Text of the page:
26Re: Saving in brother format on floppy disk
- Nov 29, 2004Great info. Once I get the machine I will be able to tell what can be
done with it. I am surprised that the knitting machine market is not
developed more, relative to CNC market, although I am thankful for
DAK. Your comment that KH-940 requires a high human intervention tell
me that maybe I don't need the program and cable for a long time
because if there are 555 Brother designed patterns stored in ROM
then maybe it is practical to use them rather than getting into
making my own designs.
I also know that there is a Garter accessiry that automates teh
--- In firstname.lastname@example.org, "John R. Hogerhuis" <jhoger@p...>
> On Mon, 2004-11-29 at 15:50, mikezcnc wrote:engineered,
> > I agree. Look here:
> > http://tinyurl.com/6hskf
> > http://tinyurl.com/7yo9d
> > Except for it is for an embroidery machine.
> Yeah my Mom has an embroidery sewing machine that can take these
> proprietary oddball flash cards, probably the same kind.
> The data format for these machines has already been reverse
> and there is actually a related SourceForge free software project.for
> I found this on the web, I include it here only to give a feeling
> what I want to figure out for the Brother 930 KM (this is actuallyfor
> an embroidery KSM file format):signing of
> Structure of a KSM (Pfaff professional) design file :
> (all values given in HEX)
> Design data starts at 200 Hex = Byte 512 dec.
> Three bytes per stitch, data is stored unsigned while
> x- and y-y+15 , x+2
> coordinates is done by two bits in Byte three
> typical standard stitches :
> Hex values : Binary equivalent:
> Explanation (dec)
> NNNN 0F 02 80 00001111 00000010 10000000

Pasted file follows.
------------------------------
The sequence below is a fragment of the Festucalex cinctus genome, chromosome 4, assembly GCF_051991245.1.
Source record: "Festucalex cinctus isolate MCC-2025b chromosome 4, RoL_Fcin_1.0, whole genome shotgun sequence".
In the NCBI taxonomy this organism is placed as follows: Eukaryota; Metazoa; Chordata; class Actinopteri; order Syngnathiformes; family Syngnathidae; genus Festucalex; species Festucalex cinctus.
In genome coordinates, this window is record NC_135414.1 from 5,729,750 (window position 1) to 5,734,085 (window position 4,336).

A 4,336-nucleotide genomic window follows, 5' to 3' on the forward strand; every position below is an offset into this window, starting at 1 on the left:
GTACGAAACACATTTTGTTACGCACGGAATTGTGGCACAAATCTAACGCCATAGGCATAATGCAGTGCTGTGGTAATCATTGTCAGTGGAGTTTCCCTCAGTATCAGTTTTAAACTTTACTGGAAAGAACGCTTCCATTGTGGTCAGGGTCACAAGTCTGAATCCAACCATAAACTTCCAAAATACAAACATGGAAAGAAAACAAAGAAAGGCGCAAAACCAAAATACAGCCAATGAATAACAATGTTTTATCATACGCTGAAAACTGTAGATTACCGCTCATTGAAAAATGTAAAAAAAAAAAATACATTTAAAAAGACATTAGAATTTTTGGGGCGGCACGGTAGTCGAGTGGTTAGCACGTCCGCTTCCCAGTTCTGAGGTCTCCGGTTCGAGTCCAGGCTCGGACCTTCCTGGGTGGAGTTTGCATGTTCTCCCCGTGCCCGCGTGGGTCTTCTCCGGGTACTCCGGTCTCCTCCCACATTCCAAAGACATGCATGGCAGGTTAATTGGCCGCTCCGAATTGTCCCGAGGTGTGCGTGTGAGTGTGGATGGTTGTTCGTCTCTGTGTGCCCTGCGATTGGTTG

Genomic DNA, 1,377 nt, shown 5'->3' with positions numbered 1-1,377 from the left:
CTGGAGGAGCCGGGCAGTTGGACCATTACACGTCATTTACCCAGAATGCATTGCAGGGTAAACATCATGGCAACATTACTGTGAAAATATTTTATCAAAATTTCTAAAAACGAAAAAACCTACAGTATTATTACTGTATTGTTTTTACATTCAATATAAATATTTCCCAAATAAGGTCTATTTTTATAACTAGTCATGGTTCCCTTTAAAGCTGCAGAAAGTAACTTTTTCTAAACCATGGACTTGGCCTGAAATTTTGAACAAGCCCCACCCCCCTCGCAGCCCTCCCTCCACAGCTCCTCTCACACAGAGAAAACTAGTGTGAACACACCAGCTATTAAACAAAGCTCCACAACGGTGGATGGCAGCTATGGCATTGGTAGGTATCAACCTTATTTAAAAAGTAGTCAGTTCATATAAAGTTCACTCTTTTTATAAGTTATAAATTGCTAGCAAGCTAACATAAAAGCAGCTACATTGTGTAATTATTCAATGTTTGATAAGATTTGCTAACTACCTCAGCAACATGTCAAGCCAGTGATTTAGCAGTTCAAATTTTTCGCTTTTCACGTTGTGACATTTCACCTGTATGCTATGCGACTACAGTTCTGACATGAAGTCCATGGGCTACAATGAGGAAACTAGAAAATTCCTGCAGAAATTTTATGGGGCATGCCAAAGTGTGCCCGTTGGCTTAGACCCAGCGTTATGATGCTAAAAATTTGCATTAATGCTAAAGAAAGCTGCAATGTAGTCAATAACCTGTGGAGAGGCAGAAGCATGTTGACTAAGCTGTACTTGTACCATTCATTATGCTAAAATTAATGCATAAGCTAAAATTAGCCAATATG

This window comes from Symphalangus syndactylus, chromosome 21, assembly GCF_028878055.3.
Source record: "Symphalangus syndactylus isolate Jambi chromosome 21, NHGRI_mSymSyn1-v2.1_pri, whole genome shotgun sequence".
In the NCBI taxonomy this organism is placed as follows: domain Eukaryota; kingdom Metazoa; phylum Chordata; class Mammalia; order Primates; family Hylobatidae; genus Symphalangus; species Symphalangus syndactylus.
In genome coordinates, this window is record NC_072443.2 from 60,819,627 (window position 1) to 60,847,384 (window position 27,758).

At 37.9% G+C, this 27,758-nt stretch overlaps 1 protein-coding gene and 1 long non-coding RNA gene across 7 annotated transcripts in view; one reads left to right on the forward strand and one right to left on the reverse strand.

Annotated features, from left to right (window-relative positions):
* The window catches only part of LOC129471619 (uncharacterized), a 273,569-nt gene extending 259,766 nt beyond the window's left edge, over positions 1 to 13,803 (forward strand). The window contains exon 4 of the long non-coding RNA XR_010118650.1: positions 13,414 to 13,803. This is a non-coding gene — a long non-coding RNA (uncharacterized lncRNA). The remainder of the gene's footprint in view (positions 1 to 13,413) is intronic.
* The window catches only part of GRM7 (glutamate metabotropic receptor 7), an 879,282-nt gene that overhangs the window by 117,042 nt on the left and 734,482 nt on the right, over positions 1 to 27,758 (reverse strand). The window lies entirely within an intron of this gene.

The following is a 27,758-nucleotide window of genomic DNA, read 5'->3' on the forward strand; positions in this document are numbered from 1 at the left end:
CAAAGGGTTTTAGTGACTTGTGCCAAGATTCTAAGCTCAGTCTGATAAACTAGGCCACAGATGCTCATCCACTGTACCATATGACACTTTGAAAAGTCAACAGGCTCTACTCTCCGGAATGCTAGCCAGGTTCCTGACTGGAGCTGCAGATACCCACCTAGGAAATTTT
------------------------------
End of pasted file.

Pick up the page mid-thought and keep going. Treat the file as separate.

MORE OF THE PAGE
> NNNN 0A 06 C0 00001010 00000110 11000000y+10 , x-6
> NNNN 03 7F A0 00000011 01111111 10100000 y-3 , x+127length,
> NNNN 20 13 E0 00100000 00010011 11100000 y-32 , x-19
> Bytes 1 and 2 of each stitch hold the unsigned stitch
> bit 7 of bytebit 5
> three is ALWAYS set, bit 6 tells you y is negative, while
> negates x.color change
> Color changes:
> NNNN 03 08 99 00000011 00001000 10011001 y+3 , x+8
> Bits 0,3,4 of byte 3 set tell you this is a color change
> Back to KM's though:
> > About DAK like program: it onsists of two parts, one is a design
> > package, that takes colors, shapes, styles into consideration to
> > calculate a control file for the machine. The second part of the
> > program is the data trasfer protocol and file.
> > I am interested in downloading the data from a PC to a machine
> > possibly data from the machine to a PC for a modification withina PC.
> >output a
> > I understand that it is very difficult to write a program to
> > control file for the machine according to a requirement, acertain
> > type of a sweater. But it cannot be that difficukt to send thedata
> > from a PC to the machine and vice versa. What kind of data is a
> > different matter at this time.
> > John, do you know how many motors are in a knitter and if they
> > steppers or servos?probably
> Don't know much about the km hardware (yet), and at the moment my
> interest is confined to the data format. I'm a programmer so I
> have my own limit as to how helpful I can be there in any event, butsomeone
> certainly your questions are on-topic for this list, and I hope
> following along can help you.things
> Although Brother km's are "machines" they have a strong manual
> intervention component. If you're looking to seriously automate
> there is a hard limit to what you can do unless you are addingmotors
> and replacing the control panel with your own circuit boardconnected to
> a PC.
> Brother km's are hobbyist devices, and aren't really intended to be
> completely automated.
> -- John.
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